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Just like the organisms taxonomists study, the discipline of systematics and biology as a whole was evolving. By the 1980s, the field of systematics, like many other fields, became entranced by the promise of DNA analysis and its ability to decipher genetic codes, enabling taxonomists to look past an animal's skin and into its cells. Walter Judd, a University of Florida botanist, had a front row seat for this evolution in taxonomy. "When the excitement of molecular analyses hit, people started spending a lot of time in the lab," and less in the field, he says. As younger botanists sought to validate molecular analyses as taxonomic tools, they necessarily focused their study on more well-studied plant species, such as Arabidopsis, rather than seeking out undiscovered taxa in the field, according to Judd.
The PEET program doled out its first round of grants in 1995 in the face of a rapid decline of experts in the field. An NSF survey conducted in the mid-1990s found only 940 systematic biologists working at doctorate-granting institutions, and one quarter of those were only adjunct faculty members. More than 80% of the institutions that responded to the NSF survey said that they would not hire systematists in the future if new positions opened up.2 "There was a strong perception in the scientific community that many of the folks that were doing taxonomics and systematics were getting old and retiring and weren't being replaced by their institutions," according to Scott Snyder, a PEET program officer at NSF. Since its inception, PEET, a biennial program that awards 5-year grants of $750,000 to successful applicants, has helped train hundreds of graduate students and postdoctoral fellows in taxonomic science. However, there are indications that the dwindling of taxonomy has reached a point of no return, and even this influx of funding may not be enough to reverse the trend.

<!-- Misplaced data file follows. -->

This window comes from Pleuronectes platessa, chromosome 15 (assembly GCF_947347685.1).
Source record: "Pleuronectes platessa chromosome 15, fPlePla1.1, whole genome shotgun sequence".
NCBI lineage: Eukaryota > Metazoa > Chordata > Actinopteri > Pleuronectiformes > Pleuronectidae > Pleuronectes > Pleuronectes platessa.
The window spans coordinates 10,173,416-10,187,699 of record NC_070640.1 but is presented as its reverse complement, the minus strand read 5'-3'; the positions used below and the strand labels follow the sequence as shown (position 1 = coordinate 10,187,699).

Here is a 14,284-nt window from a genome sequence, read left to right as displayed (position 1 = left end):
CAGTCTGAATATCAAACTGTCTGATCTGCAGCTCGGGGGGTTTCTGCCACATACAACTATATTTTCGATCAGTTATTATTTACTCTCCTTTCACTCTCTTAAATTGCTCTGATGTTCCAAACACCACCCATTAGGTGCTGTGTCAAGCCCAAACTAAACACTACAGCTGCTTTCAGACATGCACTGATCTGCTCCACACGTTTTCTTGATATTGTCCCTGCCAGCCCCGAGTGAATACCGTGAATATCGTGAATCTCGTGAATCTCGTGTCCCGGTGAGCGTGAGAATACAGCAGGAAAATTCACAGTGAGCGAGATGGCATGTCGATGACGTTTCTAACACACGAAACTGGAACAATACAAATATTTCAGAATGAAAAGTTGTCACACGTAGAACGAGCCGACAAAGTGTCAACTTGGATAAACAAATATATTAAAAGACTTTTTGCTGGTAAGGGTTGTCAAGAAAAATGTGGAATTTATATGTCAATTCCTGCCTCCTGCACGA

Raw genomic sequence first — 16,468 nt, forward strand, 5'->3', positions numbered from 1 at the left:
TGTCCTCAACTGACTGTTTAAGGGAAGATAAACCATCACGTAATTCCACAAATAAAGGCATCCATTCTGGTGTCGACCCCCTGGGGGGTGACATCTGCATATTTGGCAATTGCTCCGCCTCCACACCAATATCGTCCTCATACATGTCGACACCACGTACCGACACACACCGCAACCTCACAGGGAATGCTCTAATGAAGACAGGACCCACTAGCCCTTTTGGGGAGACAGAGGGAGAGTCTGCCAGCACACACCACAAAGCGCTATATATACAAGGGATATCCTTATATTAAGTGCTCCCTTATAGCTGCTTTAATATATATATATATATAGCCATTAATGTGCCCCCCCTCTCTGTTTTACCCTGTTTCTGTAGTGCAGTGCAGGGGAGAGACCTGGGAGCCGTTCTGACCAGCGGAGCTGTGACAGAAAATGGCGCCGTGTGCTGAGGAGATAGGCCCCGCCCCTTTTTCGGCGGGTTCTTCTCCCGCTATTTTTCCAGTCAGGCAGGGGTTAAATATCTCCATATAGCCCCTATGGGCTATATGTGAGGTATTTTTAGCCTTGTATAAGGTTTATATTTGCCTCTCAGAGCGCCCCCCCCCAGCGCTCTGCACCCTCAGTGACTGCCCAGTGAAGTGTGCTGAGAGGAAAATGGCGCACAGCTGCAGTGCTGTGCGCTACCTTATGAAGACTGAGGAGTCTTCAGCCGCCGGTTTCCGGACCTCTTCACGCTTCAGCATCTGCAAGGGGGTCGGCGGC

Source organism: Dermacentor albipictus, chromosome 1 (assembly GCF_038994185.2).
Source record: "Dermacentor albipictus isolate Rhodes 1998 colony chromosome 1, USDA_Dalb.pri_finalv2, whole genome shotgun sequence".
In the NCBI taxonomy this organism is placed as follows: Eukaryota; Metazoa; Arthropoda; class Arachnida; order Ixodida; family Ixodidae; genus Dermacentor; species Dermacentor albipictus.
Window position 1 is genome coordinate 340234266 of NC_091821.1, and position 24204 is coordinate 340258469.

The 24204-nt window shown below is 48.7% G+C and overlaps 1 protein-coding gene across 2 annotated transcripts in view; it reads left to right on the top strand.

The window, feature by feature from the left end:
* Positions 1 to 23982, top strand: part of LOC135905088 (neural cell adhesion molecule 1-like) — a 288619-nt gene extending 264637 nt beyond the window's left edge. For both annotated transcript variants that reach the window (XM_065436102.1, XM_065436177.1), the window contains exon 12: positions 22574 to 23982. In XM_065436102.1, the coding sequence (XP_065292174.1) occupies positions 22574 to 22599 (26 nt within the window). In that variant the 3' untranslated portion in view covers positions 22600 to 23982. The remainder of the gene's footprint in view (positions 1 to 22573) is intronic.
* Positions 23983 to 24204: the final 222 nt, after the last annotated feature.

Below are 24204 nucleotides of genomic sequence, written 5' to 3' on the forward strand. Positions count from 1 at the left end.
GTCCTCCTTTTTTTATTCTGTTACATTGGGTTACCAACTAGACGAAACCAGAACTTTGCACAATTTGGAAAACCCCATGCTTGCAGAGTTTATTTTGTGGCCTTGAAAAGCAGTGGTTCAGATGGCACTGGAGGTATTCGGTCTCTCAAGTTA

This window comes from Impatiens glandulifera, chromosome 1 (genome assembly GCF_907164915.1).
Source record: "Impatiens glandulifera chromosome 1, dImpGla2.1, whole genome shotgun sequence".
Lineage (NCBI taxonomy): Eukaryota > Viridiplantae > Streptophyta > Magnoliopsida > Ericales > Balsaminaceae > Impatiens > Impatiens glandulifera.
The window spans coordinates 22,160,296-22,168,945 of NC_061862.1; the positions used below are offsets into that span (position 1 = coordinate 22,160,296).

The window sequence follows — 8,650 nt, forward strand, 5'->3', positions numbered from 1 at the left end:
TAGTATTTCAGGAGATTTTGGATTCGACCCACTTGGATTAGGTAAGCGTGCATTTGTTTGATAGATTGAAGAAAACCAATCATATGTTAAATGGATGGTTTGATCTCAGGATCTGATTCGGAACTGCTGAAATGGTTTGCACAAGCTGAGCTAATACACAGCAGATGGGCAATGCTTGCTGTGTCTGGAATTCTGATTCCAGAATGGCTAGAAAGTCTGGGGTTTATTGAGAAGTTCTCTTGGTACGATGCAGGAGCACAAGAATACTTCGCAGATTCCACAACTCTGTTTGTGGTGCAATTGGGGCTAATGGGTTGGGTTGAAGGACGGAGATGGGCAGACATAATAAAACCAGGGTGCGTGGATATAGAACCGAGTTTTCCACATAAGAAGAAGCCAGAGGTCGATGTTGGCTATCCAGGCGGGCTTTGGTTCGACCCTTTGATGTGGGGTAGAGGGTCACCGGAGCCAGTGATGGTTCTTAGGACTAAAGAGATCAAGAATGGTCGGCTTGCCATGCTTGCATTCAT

Ironically, the demise of taxonomy and systematics might be attributable to its most fervent champions. "I think in the past there's been a tradition in classical taxonomy that it's OK to isolate yourself from the world to work in the museum," says Regier. "There has to be somewhat of a shift in culture." Indeed, because it formed the bedrock of biology for centuries, taxonomy carries with it a lot of perceptual baggage. "It's hard to get over this image of the systematist being just a stamp collector," says Cognato. But nothing could be further from the truth, he says. "Properly done, [traditional taxonomy] gets you out in the field and discovering many new things that wouldn't have been found without them."